AdNews brings the stories of those working from home (WFH) in the advertising and media industry during the coronavirus crisis.
Rochelle Burbury is principal at Third Avenue Consulting.
How are you dealing with the silence?
That depends on how you define silence. I’ve had screeching cockatoos, kookaburras attacking their reflections on my window and all in brawls with lorikeets interrupt many a conference or video call. But I like my silence – it allows me to talk to my dog Poppy. Best of all, she doesn’t answer back – unlike my ‘online learning’ teens and WFH husband currently invading my work space.
What’s the upside?
I’m expecting that people won’t think I’m ‘weird’ anymore (ok, some people). I’ve ‘WHFed’ (as it is now known) for more than seven years – and I wouldn’t have it any other way. I’m lucky that I have a purpose-built office. Plus, I get to continue my love affair with thongs and shorts with no judgement. I get a shed load of work done without meetings and chit chat, and I get to work from anywhere – which can be up the coast, in the ‘mobile office’, sports fields, swimming pools and even on the odd chairlift (but don’t tell anyone that).
I never thought I would say this – but I’m actually missing meetings due to corona lockdown! I do, however, like seeing what people have in the background on video calls – although I’m sure Charles Saatchi regrets it. In normal circumstances, cabin fever is a thing and that’s why getting out to meetings and the like is not only necessary, but important. WFH isn’t for everyone, you need to be ultra-disciplined and have a strict work routine. I like to ‘enter’ my workplace and then ‘leave’ it at the end of the day. I am careful not to bring my work into other areas of the house. You need to create ‘space’ between ‘work’ and ‘home’ life.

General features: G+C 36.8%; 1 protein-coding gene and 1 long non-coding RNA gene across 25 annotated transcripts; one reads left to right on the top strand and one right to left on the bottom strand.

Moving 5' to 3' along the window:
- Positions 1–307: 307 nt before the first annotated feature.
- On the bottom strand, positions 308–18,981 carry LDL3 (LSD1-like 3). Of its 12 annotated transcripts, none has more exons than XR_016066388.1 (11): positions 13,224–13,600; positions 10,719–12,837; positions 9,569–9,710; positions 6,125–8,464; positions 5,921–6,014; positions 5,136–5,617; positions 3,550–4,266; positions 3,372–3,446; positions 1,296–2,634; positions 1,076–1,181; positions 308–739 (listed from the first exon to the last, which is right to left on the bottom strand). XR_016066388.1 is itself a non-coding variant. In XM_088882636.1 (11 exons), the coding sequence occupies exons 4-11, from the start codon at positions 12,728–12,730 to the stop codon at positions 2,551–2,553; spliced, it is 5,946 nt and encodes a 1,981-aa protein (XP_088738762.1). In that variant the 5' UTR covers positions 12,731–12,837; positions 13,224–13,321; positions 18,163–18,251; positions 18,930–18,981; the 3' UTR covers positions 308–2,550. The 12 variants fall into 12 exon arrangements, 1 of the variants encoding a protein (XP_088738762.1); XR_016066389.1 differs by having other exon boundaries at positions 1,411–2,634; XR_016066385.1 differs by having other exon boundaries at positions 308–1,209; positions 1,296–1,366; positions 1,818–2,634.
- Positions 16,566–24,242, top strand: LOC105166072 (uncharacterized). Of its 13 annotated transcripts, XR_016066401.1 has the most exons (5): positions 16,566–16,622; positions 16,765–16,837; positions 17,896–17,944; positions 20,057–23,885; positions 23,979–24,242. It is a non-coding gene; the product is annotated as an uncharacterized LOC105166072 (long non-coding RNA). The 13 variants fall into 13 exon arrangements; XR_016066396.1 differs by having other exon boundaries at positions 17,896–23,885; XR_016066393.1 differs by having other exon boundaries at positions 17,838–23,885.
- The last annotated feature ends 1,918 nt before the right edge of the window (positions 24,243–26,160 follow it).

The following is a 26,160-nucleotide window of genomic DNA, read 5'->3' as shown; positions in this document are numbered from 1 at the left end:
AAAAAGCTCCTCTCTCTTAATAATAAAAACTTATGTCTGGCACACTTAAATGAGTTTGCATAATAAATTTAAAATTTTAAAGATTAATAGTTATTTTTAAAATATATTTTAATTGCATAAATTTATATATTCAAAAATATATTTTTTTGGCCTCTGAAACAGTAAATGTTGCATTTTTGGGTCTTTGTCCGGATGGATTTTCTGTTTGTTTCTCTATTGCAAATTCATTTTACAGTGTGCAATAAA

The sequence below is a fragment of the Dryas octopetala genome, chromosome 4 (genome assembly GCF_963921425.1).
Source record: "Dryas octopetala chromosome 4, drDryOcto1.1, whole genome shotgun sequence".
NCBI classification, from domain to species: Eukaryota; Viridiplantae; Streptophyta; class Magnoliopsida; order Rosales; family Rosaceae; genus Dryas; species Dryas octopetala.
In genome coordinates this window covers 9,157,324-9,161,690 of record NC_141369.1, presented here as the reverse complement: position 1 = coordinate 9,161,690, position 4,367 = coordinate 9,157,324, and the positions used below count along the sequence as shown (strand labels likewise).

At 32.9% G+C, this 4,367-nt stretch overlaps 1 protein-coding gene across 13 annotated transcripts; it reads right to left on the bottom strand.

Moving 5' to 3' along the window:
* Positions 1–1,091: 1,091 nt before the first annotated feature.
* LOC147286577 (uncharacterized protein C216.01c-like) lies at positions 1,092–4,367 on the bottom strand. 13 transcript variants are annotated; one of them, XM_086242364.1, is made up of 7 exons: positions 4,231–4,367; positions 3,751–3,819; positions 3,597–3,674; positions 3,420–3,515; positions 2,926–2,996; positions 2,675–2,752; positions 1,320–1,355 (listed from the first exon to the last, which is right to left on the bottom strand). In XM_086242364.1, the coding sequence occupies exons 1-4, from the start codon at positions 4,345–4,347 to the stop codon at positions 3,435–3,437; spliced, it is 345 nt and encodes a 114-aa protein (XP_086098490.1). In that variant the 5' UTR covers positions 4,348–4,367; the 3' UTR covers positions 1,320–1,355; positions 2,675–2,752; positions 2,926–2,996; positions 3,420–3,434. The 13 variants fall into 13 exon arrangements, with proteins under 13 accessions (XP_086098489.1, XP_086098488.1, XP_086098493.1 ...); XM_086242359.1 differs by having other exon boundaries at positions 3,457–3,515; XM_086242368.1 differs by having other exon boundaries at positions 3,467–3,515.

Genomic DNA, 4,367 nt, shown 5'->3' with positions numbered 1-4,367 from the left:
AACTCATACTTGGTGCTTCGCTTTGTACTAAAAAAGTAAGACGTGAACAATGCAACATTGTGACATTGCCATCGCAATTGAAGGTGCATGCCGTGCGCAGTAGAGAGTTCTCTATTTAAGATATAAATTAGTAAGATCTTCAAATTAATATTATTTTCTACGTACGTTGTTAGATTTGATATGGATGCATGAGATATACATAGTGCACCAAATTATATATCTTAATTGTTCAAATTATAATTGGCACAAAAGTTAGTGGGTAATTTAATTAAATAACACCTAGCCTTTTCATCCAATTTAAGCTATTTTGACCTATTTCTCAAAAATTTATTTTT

How are you using the commuting time saved?
My regular commute is down a set of stairs. Done. I like to think that WFH is my small contribution to helping the environment. I worked in offices for years and I can tell you I will never miss the office politics, the commute, the traffic, the stuff that happens on trains (gross) and the zombies walking through the city, eyes fixed on their smartphones. It’s depressing. No commute means starting work super early and I get so much done without interruptions. It’s very efficient. Plus, it allows me to be there for the teens (sometimes said through gritted teeth).
I am looking forward to being back in the office because…
It’s an easy commute! And who needs people when you’ve got a dog? (and birds, water dragons, lizards, the odd snake and many, many huntsmen).
Have something to say on this? Share your views in the comments section below. Or if you have a news story or tip-off, drop us a line at firstname.lastname@example.org